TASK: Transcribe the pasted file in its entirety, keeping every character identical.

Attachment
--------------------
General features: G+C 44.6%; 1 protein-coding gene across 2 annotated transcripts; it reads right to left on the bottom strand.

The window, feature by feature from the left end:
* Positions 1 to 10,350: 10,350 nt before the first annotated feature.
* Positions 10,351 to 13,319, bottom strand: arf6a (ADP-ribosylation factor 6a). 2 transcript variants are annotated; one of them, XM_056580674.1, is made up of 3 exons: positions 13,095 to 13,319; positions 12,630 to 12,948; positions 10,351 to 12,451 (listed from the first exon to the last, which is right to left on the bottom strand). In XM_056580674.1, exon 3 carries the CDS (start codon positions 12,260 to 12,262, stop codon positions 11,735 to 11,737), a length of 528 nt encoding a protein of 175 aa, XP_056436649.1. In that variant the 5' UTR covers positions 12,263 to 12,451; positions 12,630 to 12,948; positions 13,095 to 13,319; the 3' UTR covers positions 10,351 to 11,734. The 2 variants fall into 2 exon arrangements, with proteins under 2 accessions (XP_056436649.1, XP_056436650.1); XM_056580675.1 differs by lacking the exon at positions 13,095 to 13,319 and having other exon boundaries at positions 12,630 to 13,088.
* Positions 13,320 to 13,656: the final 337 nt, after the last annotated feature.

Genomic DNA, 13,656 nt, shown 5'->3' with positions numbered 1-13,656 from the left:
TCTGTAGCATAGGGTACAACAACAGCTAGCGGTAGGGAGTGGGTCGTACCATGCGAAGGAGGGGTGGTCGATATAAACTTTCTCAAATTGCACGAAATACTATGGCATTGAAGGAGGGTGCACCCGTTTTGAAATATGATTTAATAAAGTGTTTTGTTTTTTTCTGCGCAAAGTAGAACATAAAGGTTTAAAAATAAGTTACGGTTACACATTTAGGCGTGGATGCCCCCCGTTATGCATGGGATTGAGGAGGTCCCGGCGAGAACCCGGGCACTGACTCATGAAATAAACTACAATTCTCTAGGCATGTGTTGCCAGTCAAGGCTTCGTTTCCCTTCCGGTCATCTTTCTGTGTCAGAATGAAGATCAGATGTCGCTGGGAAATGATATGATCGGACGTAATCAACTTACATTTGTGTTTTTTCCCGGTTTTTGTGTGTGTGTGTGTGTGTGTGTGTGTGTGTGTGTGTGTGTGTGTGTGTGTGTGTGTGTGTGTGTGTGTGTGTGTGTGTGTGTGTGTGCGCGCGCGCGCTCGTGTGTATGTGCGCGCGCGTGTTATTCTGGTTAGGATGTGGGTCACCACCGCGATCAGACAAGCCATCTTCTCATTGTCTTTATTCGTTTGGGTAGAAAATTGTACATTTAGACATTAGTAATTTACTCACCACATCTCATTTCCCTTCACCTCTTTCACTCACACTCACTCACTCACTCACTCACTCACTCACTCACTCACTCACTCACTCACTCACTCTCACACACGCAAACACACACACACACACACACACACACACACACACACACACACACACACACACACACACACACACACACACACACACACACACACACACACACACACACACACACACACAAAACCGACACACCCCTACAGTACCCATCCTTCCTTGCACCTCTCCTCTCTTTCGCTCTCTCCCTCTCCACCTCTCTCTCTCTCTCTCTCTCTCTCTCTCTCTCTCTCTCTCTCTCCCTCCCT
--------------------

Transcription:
General features: G+C 44.6%; 1 protein-coding gene across 2 annotated transcripts; it reads right to left on the bottom strand.

The window, feature by feature from the left end:
* Positions 1 to 10,350: 10,350 nt before the first annotated feature.
* Positions 10,351 to 13,319, bottom strand: arf6a (ADP-ribosylation factor 6a). 2 transcript variants are annotated; one of them, XM_056580674.1, is made up of 3 exons: positions 13,095 to 13,319; positions 12,630 to 12,948; positions 10,351 to 12,451 (listed from the first exon to the last, which is right to left on the bottom strand). In XM_056580674.1, exon 3 carries the CDS (start codon positions 12,260 to 12,262, stop codon positions 11,735 to 11,737), a length of 528 nt encoding a protein of 175 aa, XP_056436649.1. In that variant the 5' UTR covers positions 12,263 to 12,451; positions 12,630 to 12,948; positions 13,095 to 13,319; the 3' UTR covers positions 10,351 to 11,734. The 2 variants fall into 2 exon arrangements, with proteins under 2 accessions (XP_056436649.1, XP_056436650.1); XM_056580675.1 differs by lacking the exon at positions 13,095 to 13,319 and having other exon boundaries at positions 12,630 to 13,088.
* Positions 13,320 to 13,656: the final 337 nt, after the last annotated feature.

Genomic DNA, 13,656 nt, shown 5'->3' with positions numbered 1-13,656 from the left:
TCTGTAGCATAGGGTACAACAACAGCTAGCGGTAGGGAGTGGGTCGTACCATGCGAAGGAGGGGTGGTCGATATAAACTTTCTCAAATTGCACGAAATACTATGGCATTGAAGGAGGGTGCACCCGTTTTGAAATATGATTTAATAAAGTGTTTTGTTTTTTTCTGCGCAAAGTAGAACATAAAGGTTTAAAAATAAGTTACGGTTACACATTTAGGCGTGGATGCCCCCCGTTATGCATGGGATTGAGGAGGTCCCGGCGAGAACCCGGGCACTGACTCATGAAATAAACTACAATTCTCTAGGCATGTGTTGCCAGTCAAGGCTTCGTTTCCCTTCCGGTCATCTTTCTGTGTCAGAATGAAGATCAGATGTCGCTGGGAAATGATATGATCGGACGTAATCAACTTACATTTGTGTTTTTTCCCGGTTTTTGTGTGTGTGTGTGTGTGTGTGTGTGTGTGTGTGTGTGTGTGTGTGTGTGTGTGTGTGTGTGTGTGTGTGTGTGTGTGTGTGTGTGTGCGCGCGCGCGCTCGTGTGTATGTGCGCGCGCGTGTTATTCTGGTTAGGATGTGGGTCACCACCGCGATCAGACAAGCCATCTTCTCATTGTCTTTATTCGTTTGGGTAGAAAATTGTACATTTAGACATTAGTAATTTACTCACCACATCTCATTTCCCTTCACCTCTTTCACTCACACTCACTCACTCACTCACTCACTCACTCACTCACTCACTCACTCACTCACTCACTCTCACACACGCAAACACACACACACACACACACACACACACACACACACACACACACACACACACACACACACACACACACACACACACACACACACACACACACACACACACACACACACAAAACCGACACACCCCTACAGTACCCATCCTTCCTTGCACCTCTCCTCTCTTTCGCTCTCTCCCTCTCCACCTCTCTCTCTCTCTCTCTCTCTCTCTCTCTCTCTCTCTCTCTCTCCCTCCCT